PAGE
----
Between 2010 and 2013, many positive changes took place. These include: increase in private capital flows, boom in the KLSE, increase in FDIs, drop in the average lending rates to below 5%, increase in the amount of loans to the broad property sector and in particular to the high end residential market, DIBS and freebies by developers, loan to value ratios based on gross prices and active participation in the primary market by block buyers, speculators and foreigners.

As a direct consequence, prices increased by 10%-15% each year on a cumulative basis and new schemes of all types of properties were launched at the highest possible prices in every available parcel of land.

With the anti-speculation measures introduced in Budget 2014, the external factors have again changed. What then will be the consequences in 2014?

i) A reduction in primary market transactions due to drop in the effective demand and the curtailment of the arbitrary price increase for each subsequent phase.

ii) Removal or reduced speculation. Upward push on prices will cease in the primary and secondary markets.

iii) Prices of properties which cannot be rented or resold quickly will drop first. The quantum depends on one’s holding power. The comparison method will continue the downward trend started by the first property to drop its price to all other subsequent properties even if they are not being offered for sale immediately.

iv) The number of high value properties launched will reduce as the long term effective demand is more for the owner occupier and tenant market which is based on actual net income and affordable rents. Launches will be postponed.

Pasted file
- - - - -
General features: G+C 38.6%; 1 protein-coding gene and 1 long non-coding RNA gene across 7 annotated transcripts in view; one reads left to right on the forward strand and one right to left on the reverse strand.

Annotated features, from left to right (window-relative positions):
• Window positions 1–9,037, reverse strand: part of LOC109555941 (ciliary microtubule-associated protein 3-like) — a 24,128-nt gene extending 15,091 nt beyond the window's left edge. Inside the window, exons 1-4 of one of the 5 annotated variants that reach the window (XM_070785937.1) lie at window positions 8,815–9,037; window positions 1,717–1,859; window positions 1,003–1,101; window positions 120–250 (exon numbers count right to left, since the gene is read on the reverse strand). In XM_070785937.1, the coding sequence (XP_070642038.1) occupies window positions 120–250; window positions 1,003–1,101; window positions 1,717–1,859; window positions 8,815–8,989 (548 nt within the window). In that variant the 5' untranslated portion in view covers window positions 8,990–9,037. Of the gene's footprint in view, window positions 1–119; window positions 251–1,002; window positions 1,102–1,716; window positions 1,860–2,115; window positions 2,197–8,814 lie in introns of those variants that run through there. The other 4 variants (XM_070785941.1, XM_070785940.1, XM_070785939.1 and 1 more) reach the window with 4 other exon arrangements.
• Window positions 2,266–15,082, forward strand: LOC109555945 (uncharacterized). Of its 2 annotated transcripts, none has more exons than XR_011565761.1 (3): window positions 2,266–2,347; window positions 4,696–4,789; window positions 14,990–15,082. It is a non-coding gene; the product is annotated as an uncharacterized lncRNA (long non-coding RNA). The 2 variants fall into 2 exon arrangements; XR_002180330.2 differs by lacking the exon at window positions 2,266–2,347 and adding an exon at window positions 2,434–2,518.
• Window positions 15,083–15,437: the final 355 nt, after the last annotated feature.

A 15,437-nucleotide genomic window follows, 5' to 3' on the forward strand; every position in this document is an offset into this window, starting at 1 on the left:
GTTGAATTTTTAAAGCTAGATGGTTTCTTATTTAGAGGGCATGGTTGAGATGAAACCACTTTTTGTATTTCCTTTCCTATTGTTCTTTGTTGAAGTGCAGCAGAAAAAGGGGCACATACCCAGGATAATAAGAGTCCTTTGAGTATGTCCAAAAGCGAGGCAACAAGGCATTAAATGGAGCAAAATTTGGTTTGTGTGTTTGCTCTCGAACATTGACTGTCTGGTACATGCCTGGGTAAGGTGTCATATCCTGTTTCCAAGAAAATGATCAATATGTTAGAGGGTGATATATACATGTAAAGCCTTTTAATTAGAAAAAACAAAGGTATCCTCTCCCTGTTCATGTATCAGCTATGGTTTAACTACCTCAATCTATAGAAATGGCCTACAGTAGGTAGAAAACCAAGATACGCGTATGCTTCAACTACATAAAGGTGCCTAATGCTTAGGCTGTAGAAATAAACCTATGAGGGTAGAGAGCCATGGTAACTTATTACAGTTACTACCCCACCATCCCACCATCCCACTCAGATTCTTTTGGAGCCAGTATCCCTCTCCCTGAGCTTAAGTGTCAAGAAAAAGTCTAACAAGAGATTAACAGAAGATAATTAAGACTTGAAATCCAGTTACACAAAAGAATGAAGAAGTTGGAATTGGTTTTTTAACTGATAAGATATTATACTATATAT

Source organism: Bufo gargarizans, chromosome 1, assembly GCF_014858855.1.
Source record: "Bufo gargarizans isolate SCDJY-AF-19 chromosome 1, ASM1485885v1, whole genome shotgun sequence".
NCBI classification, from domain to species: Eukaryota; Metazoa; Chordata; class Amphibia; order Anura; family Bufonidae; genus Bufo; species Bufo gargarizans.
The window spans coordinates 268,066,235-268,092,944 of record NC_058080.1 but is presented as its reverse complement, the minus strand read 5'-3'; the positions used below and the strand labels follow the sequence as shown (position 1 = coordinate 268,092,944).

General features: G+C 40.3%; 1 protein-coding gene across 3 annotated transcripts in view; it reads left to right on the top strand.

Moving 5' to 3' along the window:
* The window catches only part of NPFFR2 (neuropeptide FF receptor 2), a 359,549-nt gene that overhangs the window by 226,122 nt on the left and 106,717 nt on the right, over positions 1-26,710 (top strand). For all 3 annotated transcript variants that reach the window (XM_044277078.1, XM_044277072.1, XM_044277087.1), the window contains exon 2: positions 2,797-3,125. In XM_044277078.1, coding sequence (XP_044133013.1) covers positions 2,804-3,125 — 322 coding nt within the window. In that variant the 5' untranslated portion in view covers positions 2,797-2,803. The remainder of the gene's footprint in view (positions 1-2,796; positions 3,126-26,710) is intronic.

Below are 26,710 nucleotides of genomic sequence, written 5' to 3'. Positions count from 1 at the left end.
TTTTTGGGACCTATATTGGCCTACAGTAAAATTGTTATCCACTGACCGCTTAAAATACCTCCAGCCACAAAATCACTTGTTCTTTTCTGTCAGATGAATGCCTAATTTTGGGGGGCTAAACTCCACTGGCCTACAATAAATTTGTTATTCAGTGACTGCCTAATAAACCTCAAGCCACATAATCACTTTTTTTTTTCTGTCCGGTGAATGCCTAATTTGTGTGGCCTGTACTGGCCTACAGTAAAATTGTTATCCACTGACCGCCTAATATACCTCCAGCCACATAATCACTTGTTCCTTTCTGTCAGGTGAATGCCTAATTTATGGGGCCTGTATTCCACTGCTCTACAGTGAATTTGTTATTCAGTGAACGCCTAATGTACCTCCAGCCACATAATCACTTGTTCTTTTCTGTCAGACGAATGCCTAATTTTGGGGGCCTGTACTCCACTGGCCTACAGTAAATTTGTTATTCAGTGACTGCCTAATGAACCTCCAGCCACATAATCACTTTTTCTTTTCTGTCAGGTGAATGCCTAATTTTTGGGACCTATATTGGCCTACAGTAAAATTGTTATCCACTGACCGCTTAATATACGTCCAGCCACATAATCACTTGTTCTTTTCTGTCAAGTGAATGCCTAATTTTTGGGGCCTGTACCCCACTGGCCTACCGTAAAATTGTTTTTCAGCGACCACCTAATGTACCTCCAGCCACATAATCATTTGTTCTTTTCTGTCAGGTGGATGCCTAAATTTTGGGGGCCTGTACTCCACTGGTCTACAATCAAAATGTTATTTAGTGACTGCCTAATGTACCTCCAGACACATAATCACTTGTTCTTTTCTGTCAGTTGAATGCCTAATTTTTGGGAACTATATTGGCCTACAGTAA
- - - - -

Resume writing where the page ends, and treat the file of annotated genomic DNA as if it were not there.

v) Developers will start to plan and build more affordable units as their revenue will have to come from sales.

vi) Rentability, in addition to the saleability, will take greater importance. A resale cannot take place if the property is not rentable or occupied.

These consequences will happen in varying degrees until the external factors change again. New external factors can be anything from the MRT/LRT routes, completion of KLIA2, interest rates increase, the interest of Chinese and Singaporean developers and investors in Malaysian properties (due to the cooling measures in their own countries). Other factors include government incentives for developers and occupiers of buildings in Tun Razak Exchange (which will suppress the existing office market) and the introduction of GST which will push costs up.

In conclusion, if a property is planned, built, financed, sold and bought for occupation by owners or tenants to either stay or to conduct business, the fundamentals then dictate that the property investment will be secure and profitable as the occupier is in control and the market will adjust itself with just the right supply, prices, rents and profits.

However, if the property market is allowed primarily to become a short-term investment vehicle for quick profits, there will be a sharp rise in household debts, foreclosures, social unrest, misallocation of the nation’s savings and wealth, unjust distribution of hard earned income to a small group, unless the government steps in, as it has done in Budget 2014, or the external factors change again.


  • P.B. Nehru is the managing director of City Valuers and Consultants Sdn Bhd.